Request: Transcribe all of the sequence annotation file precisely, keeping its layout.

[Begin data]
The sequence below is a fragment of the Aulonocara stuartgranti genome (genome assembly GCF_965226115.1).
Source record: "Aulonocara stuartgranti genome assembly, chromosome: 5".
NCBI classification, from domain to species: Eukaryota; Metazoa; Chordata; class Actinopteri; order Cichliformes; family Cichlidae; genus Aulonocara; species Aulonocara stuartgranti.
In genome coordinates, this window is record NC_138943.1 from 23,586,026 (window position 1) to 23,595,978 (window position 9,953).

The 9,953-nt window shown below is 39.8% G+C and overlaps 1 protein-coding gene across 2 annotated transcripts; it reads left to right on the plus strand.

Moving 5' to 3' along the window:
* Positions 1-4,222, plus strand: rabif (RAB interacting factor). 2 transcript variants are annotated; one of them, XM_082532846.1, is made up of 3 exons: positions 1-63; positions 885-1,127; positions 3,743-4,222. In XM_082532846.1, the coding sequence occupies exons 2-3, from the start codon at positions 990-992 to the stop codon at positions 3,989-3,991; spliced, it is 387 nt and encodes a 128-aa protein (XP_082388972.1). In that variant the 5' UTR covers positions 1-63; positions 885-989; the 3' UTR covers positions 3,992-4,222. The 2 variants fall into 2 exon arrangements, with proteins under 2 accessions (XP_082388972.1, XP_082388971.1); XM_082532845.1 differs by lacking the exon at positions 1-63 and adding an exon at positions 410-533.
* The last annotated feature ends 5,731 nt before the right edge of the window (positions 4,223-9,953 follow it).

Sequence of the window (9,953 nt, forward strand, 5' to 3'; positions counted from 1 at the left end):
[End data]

The sequence below is a fragment of the Aulonocara stuartgranti genome (genome assembly GCF_965226115.1).
Source record: "Aulonocara stuartgranti genome assembly, chromosome: 5".
NCBI classification, from domain to species: Eukaryota; Metazoa; Chordata; class Actinopteri; order Cichliformes; family Cichlidae; genus Aulonocara; species Aulonocara stuartgranti.
In genome coordinates, this window is record NC_138943.1 from 23,586,026 (window position 1) to 23,595,978 (window position 9,953).

The 9,953-nt window shown below is 39.8% G+C and overlaps 1 protein-coding gene across 2 annotated transcripts; it reads left to right on the plus strand.

Moving 5' to 3' along the window:
* Positions 1-4,222, plus strand: rabif (RAB interacting factor). 2 transcript variants are annotated; one of them, XM_082532846.1, is made up of 3 exons: positions 1-63; positions 885-1,127; positions 3,743-4,222. In XM_082532846.1, the coding sequence occupies exons 2-3, from the start codon at positions 990-992 to the stop codon at positions 3,989-3,991; spliced, it is 387 nt and encodes a 128-aa protein (XP_082388972.1). In that variant the 5' UTR covers positions 1-63; positions 885-989; the 3' UTR covers positions 3,992-4,222. The 2 variants fall into 2 exon arrangements, with proteins under 2 accessions (XP_082388972.1, XP_082388971.1); XM_082532845.1 differs by lacking the exon at positions 1-63 and adding an exon at positions 410-533.
* The last annotated feature ends 5,731 nt before the right edge of the window (positions 4,223-9,953 follow it).

Sequence of the window (9,953 nt, forward strand, 5' to 3'; positions counted from 1 at the left end):